Dr Hanna Tuomisto is a HELSUS Associate Professor in the field of Sustainable Food Systems, at the Department of Agricultural Sciences, University of Helsinki. Her research interests include the interaction between environmental changes and food systems, and especially how novel food technologies could contribute to the sustainability of food systems in the future. Hanna holds a master degree in agroecology from the University of Helsinki and a PhD degree from the University of Oxford. She gained postdoctoral researcher experience by working at the European Commission’s Joint Research Centre and at the London School of Hygiene & Tropical Medicine. Before the appointment to the current post, she worked as a senior researcher at the Ruralia Institute, University of Helsinki.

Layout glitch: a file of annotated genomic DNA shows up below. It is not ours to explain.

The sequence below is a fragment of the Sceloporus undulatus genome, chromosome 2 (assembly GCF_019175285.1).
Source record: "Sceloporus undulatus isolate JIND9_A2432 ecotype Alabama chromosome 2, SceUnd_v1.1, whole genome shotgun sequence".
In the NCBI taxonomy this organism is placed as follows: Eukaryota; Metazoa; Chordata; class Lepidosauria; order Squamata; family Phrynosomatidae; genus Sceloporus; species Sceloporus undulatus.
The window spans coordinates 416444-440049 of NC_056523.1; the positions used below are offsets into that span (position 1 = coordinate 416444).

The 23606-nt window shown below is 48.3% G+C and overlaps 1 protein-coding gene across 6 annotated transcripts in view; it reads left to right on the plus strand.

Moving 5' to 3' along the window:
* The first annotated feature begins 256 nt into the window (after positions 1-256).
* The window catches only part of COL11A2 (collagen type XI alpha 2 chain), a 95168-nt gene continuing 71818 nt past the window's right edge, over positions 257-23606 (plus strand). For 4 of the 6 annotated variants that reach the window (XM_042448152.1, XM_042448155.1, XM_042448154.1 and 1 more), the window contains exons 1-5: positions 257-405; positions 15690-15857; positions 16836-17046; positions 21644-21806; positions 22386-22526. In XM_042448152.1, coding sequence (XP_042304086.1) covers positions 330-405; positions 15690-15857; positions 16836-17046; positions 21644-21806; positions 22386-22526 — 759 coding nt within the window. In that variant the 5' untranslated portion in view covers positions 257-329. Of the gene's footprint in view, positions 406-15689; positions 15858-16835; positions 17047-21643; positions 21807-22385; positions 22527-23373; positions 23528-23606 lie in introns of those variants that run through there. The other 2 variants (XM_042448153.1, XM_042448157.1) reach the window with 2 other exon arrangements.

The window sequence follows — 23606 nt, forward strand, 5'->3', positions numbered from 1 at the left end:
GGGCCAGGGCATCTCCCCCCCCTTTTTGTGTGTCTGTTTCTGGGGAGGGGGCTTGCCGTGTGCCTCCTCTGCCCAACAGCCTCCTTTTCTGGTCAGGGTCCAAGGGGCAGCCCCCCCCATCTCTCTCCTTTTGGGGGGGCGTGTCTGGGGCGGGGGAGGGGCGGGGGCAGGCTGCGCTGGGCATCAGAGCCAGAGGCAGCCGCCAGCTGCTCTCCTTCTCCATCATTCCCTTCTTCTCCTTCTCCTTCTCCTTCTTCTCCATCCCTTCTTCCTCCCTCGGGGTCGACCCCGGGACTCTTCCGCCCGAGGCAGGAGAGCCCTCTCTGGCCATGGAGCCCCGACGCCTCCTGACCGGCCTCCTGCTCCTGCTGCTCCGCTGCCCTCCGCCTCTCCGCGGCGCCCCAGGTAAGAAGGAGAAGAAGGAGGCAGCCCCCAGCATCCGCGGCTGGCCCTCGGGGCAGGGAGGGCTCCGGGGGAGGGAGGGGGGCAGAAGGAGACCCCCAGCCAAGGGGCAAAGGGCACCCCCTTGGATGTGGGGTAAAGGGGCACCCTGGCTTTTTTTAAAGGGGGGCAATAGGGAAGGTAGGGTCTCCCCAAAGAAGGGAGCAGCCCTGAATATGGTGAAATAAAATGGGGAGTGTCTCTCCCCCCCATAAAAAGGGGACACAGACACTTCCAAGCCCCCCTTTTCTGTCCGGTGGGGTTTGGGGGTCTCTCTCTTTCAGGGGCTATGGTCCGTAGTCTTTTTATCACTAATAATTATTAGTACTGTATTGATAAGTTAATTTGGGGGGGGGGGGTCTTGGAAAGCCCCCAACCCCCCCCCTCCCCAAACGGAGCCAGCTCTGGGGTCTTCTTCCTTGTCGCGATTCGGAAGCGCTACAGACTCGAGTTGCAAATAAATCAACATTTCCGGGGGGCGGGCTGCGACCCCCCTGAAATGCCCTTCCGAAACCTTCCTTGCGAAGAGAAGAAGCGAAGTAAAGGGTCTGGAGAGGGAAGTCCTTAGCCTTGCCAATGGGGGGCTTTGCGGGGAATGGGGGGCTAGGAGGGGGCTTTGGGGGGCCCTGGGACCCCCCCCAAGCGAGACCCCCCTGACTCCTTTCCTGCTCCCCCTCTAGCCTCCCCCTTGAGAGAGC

3 x Nudging: Nudging individuals and companies into sustainable behavior

Ellen Eftestol-Wilhelmsson: Nudging as a regulatory tool

Law and regulation is a strong tool for behavioral change, including the wanted behavioral change needed to combat climate change. Whereas an increased amount of businesses are changing their behavior behavior and include environmental and ethical issues into their day to day decisions, and even base their business idea on these values, many businesses are not doing what is needed in order to reach climate goals. I my presentation I reflect on how law and regulation could be utilized to push industry to make the right, environmental friendly decisions. I particularly focus on private law, which so far has been  considered a "neutral" tool available for the parties to fulfill their business transactions, and how environmental information should be integrated in the private law toolbox.

Ellen Eftestol-Wilhelmsson is Professor of Civil- and Commercial law at the Universities of Helsinki and Oslo and Head of the InterTran Reserach Group for Sustainable Business and Law, University of Helsinki.


Michiru Nagatsu: Nudging sustainable behavior: some philosophical problems and a solution